GIFTED AND CALLED
by Rev Robert (Bob) Smith
This sermon is based on 1 Corinthians 12: v1-11
Dr. Hugh Moorhead, of North-eastern University in America, once wrote to250 well-known philosophers, scientists, writers and intellectuals and asked for their thoughts on what is the purpose of life. He then published the responses in his book The Meaning of Life.
Some of them offered their best guesses and others simply said they had no idea. There were even some who wrote back and said that if he knew the answer would he please let them know.
Most of us instinctively sense that there has to be more to life than scrabbling for a living and trying to find some pleasure in life before we die. And most of us feel there’s something we are meant to do with our lives, too. The problem is finding out what it is.
It’s pretty clear that there is in our affluent western worlda desperate crisis of meaning. And yet there has never been a time when more attention has been given to the search for it. We are flooded with self-help books, motivational speakers and life coaches.
But they only take us so far in our search. They try to help us envision our dreams, set goals and believe in ourselves. Yet becoming successful and finding meaning are not necessarily the same thing.
The lives of many of the world’s most successful people echo those sad words of Solomon; the wisest of Israel’s kings, who wrote: “Yet when I surveyed all that my hands had done and what I had toiled to achieve, everything was meaningless, a chasing after the wind…”
It reminds me of the words of a missionary who spoke powerfully to our angst when he said: ‘Our greatest fear should not be of failure, but of succeeding at something that doesn't really matter.’
The biggest question in life surely is what am I here for?That’s why we’d do well to reflect on Jesus’ words to his disciples – and to us: ‘You did not choose me, but I chose you and appointed you so that you might go and bear fruit - fruit that will last.’
Jesus once likened God to a wealthy man who went on a journey after having entrusted his property to his three servants. To one he gave 5000 silver coins, to another 2000 and to the third 1000; “to each according to his ability” is the way he put it. His intention was that each of them should use what he’d been given.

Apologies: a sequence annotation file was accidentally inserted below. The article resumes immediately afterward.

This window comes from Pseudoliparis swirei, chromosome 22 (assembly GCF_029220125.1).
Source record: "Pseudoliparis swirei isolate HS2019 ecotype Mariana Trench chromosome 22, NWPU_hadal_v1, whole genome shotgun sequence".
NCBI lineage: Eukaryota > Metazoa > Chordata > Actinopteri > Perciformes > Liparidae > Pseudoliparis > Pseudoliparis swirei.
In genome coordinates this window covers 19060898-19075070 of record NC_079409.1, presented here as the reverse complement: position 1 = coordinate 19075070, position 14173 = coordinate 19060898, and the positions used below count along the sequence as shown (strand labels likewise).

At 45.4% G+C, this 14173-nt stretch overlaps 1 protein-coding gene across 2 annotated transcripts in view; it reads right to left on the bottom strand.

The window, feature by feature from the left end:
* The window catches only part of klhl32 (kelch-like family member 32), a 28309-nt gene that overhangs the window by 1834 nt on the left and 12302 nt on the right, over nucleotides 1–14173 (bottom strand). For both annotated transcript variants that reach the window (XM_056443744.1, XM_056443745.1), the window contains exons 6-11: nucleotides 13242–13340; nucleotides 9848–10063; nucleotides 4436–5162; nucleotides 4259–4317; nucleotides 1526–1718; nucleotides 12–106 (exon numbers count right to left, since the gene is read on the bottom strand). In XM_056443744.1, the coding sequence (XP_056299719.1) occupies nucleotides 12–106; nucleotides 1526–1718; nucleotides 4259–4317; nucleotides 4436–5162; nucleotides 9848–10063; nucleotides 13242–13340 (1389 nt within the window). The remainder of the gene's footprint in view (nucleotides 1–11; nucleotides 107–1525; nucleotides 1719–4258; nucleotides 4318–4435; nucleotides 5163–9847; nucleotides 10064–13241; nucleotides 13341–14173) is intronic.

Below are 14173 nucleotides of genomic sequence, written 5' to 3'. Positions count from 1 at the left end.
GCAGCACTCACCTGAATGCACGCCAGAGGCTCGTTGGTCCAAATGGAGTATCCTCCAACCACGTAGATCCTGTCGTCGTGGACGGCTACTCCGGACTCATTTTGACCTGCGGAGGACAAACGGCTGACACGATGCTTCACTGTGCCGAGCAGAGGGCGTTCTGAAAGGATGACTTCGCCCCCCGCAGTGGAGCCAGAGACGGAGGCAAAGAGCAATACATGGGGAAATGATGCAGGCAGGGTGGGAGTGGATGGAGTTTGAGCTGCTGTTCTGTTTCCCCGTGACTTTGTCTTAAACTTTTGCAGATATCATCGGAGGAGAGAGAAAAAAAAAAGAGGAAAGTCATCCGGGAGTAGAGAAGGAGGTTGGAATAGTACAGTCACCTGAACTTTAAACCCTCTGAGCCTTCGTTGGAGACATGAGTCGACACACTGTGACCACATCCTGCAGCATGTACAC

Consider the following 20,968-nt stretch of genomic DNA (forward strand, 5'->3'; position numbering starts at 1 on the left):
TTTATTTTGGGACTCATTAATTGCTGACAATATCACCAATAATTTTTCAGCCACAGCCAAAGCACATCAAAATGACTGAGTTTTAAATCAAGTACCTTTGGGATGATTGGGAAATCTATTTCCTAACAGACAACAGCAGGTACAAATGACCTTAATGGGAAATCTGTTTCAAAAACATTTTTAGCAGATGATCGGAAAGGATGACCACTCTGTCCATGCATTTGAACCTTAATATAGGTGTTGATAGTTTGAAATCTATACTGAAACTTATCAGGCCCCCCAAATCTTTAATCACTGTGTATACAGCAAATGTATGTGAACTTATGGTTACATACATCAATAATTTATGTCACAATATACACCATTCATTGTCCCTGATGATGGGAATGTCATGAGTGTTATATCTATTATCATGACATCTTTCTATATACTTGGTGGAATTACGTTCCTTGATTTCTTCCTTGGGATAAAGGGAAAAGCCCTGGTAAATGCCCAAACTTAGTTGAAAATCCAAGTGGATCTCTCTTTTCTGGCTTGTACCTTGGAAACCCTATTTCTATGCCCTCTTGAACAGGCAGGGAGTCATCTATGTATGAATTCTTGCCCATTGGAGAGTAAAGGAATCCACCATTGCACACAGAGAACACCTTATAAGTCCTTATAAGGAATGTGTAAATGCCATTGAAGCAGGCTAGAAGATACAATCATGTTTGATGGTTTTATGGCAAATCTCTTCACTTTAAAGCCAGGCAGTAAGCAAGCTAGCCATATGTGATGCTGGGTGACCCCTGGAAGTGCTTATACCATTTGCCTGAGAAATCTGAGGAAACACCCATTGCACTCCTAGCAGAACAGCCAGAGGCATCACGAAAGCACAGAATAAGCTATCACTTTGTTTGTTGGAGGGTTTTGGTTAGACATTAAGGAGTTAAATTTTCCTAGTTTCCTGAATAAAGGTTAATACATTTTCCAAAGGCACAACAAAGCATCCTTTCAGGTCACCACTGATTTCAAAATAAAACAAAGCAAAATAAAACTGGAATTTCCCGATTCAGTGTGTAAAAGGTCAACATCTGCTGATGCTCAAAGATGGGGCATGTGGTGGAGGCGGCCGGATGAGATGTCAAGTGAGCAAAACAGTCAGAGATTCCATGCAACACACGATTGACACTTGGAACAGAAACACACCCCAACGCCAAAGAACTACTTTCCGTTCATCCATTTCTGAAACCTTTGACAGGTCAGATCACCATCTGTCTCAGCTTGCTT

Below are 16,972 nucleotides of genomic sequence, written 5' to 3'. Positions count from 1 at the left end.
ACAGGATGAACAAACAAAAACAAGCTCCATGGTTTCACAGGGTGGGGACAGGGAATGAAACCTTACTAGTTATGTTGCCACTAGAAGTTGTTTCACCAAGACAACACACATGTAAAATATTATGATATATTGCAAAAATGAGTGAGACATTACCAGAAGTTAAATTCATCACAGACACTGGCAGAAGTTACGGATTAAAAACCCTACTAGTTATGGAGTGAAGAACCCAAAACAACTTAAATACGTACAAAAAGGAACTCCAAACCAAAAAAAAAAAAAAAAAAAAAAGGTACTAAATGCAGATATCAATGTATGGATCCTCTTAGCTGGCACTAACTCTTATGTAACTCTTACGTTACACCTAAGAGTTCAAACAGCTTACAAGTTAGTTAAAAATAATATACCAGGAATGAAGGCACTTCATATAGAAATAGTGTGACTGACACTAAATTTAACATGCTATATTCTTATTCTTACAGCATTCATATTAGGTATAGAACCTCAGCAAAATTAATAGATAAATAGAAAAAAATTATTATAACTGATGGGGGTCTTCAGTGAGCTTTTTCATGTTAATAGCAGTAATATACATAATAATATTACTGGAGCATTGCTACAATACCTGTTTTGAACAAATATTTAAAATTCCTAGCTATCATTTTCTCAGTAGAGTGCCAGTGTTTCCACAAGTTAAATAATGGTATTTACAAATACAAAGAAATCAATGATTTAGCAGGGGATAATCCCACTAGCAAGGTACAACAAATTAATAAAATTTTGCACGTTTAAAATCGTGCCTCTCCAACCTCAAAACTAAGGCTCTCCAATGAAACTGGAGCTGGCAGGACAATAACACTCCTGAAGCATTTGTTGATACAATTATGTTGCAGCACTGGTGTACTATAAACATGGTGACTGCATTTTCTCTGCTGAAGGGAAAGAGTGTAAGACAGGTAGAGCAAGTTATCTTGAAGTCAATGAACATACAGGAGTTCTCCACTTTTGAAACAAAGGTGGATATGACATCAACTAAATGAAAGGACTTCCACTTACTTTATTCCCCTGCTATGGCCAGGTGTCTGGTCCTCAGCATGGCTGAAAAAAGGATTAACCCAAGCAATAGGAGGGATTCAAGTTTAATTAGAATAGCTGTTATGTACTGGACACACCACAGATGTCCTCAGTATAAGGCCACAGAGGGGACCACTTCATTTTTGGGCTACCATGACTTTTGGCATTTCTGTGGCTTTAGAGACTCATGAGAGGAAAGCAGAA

The outcome of the story was that the first two used what they’d been given and doubled it, while the third played it safe, buried it, then when the master returned, handed back exactly what he’d been given.
The key to understanding this story is not in the actual amounts of money they’d received and returned, but rather in the effort they put into using what they’d been given. Their master was just as pleased with the servant who doubled his 2000 to 4000, as he was with the servant who doubled his 5000 to 10000. His problem was with the servant who just buried what he’d received and did nothing with it.
In translating this to our life situation, we see that those amounts of silver refer to those packages of abilities, gifts and opportunities that God has given to each of us. Though we are not equal in what we have received, we are required to be equal in the effort we put into using them. And the only condemnation is for those who don’t even try. Use it or lose itis one of the great principles of life.
In the context of this parable it’s interesting to note that it was the servant who received the smallest amount who was the one who was condemned. Could it be, I wonder, that Jesus was, even then, aware that those of us who think poorly of ourselves in comparison to others, tend to be the ones who most often fail to live fruitful lives?
I’m sure Jesus would have agreed with Julius Rosenwald: ‘If you think life has given you a lemon, learn to make lemonade.’
The good news is that God never calls us without equipping us. We are, each of us, born with a whole swag of abilities and potential. Added to that, the Bible tells us that through His Spirit within us, God gives us “spiritual gifts”;special gifts for building up his church and accomplishing his work in the world. And this is where we find our unique call and purpose in life.
There are several references in the Bible to these gifts and there are usually considered to be about nineteen of them, falling into three categories: 1st. those gifts associated with teaching, preaching and proclamation – the up-front gifts; 2nd.those associated with service and support – the behind the scenes gifts; and 3rd. those rare but seemingly more spectacular gifts that are ‘signs’ to a materialistic world of the power of God – like divine healing, miracles etc.